“I was more of a Workers Party socialist. I was highly aware of economic injustice. When our check ran out at the end of the month, my sisters and I would dig for clams on the flats. Otherwise we wouldn’t eat. When I was fourteen, I lied about my age to get a job as a machinist.”
Leonard’s mother had been a strict woman. Leonard had told Gloria a number of memorable stories about her. Corey heard that she would wait until the market was closing on Friday to get the fish that no one wanted. “Once, I touched a fish in her pan,” Leonard said, “and a worm came out and wrapped around my finger.”
Gloria shuddered and Corey was amazed.
But the most interesting thing about Leonard was that while he was working there as a campus security officer, he was also studying physics at MIT.
Everything had been stacked against Leonard from the start, said Gloria, who was his biggest champion. He had to wear expensive aviator glasses for his headaches, a curse that made him suffer. And don’t forget that all his brothers died. The East Boston schools were no good: a throwaway education for throwaway kids, the idea being that they were going to grow up to pour concrete, and here was this special young person with nowhere to turn, with no one to recognize his gifts, no nurturance—it was something she could relate to.
“And then he’s working as a security guard at MIT, and he starts reading Springer-Verlag textbooks on quantum mechanics.” If you listened to the story of Leonard’s life as Gloria told it, apparently Leonard had discovered his gift for scientific thought much the same way Siddhartha had found enlightenment one day beneath the banyan tree.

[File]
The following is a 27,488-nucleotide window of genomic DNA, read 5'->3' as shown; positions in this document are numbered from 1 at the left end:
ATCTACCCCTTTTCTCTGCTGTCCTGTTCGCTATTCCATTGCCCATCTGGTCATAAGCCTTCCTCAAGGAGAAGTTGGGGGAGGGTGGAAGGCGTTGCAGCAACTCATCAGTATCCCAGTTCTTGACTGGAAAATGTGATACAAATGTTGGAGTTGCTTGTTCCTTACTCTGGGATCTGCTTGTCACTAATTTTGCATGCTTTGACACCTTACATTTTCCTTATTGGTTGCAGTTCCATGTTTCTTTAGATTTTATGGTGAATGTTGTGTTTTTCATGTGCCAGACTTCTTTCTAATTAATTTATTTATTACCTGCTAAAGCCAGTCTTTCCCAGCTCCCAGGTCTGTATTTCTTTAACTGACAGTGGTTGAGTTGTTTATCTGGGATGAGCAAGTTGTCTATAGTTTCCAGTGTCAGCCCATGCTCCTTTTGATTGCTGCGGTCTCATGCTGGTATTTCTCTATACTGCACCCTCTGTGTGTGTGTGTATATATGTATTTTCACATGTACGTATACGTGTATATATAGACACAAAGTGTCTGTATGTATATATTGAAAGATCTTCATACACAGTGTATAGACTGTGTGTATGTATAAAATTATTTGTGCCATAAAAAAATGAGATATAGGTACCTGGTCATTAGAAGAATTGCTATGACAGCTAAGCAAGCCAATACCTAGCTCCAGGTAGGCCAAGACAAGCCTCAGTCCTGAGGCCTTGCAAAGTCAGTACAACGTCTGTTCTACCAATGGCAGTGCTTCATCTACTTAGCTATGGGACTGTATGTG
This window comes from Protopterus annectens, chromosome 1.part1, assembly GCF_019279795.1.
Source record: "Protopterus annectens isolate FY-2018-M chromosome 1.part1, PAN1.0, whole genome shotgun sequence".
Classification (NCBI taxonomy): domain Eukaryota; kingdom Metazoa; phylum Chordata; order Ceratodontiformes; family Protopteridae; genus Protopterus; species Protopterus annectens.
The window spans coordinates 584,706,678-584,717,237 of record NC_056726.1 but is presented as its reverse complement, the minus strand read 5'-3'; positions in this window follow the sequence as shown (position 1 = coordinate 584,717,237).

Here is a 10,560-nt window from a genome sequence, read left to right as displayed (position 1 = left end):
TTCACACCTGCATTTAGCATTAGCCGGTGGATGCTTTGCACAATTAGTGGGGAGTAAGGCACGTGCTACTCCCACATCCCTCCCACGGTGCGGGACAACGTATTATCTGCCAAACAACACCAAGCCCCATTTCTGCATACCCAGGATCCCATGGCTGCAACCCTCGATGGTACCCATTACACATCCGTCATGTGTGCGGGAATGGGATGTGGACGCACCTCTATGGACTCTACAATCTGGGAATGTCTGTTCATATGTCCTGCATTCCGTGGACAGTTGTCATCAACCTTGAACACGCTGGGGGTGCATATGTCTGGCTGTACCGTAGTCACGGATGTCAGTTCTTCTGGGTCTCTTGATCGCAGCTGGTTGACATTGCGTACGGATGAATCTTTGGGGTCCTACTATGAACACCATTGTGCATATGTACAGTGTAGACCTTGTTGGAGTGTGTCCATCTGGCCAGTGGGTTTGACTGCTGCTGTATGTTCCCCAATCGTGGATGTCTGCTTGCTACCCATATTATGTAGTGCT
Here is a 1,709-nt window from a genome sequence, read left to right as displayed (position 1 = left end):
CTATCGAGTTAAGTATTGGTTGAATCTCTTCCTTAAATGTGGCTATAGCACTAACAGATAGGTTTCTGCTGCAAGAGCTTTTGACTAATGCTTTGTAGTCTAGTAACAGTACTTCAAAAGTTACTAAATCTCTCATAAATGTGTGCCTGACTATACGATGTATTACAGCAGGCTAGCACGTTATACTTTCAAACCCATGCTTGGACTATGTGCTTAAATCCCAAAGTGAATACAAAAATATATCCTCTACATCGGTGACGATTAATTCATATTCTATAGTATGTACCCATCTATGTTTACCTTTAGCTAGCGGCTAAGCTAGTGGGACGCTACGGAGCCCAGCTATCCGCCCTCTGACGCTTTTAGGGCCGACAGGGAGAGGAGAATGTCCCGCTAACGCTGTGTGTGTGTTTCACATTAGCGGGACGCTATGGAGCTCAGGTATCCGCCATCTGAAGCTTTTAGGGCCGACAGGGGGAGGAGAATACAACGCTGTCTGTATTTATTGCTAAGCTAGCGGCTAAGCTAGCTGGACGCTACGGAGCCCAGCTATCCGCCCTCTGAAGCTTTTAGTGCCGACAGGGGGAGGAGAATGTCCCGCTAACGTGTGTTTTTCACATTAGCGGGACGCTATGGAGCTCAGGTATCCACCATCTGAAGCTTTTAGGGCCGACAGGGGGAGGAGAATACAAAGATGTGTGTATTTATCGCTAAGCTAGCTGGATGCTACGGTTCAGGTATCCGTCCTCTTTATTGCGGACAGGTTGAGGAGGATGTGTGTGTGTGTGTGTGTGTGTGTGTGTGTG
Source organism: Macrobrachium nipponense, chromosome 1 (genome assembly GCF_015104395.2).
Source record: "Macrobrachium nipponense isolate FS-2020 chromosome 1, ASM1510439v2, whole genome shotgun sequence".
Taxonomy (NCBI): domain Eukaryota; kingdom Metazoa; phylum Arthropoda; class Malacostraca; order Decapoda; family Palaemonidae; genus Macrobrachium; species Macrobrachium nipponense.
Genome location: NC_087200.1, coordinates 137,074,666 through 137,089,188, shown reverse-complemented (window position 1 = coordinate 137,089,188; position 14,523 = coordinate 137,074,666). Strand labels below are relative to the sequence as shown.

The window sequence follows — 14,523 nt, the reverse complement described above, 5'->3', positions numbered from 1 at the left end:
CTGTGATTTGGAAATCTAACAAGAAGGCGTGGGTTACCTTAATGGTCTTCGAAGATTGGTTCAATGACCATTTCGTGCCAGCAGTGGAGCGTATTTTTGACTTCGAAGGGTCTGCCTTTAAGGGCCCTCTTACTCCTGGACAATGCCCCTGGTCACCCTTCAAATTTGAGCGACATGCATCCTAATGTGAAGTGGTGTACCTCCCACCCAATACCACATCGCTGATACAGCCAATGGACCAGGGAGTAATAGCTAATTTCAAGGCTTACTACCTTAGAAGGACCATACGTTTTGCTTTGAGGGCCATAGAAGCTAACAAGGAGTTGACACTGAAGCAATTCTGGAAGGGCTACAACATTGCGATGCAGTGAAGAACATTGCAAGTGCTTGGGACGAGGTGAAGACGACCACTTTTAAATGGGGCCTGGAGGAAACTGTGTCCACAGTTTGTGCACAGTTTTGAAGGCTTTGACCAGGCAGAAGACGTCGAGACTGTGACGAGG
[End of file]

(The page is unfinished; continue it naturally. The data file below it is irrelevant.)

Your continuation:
Corey had no frame of reference for how hard physics at MIT was, but everyone said it was hard; it was as hard as anything could get intellectually, and to go there while working as a campus cop had to be unheard-of. More than once, Corey had heard his mother and her friends comparing Leonard to Good Will Hunting.
For years, Leonard had been saying he was working on what physicists called a result of some kind. He talked at length about his intellectual work, about why he wasn’t having much luck with it: He needed to get away; he needed time. Our capitalist society stood in his way; he had to make a living like a peasant. As the years passed without a result, she worried for him. Was he getting bitter? A professor to whom he submitted a paper had failed to respond. She listened to Leonard’s diatribes about the man; they lasted months. She grew afraid to ask him about science, even in the most general way. A safer subject was union politics (the campus cops were unionized, he said—and they were all screwed up). He made it sound as if he was busy all the time. He said he planned to become a millionaire. He was always away, always disappearing, always occupied, always involved in something, but she had a feeling it was nothing after all.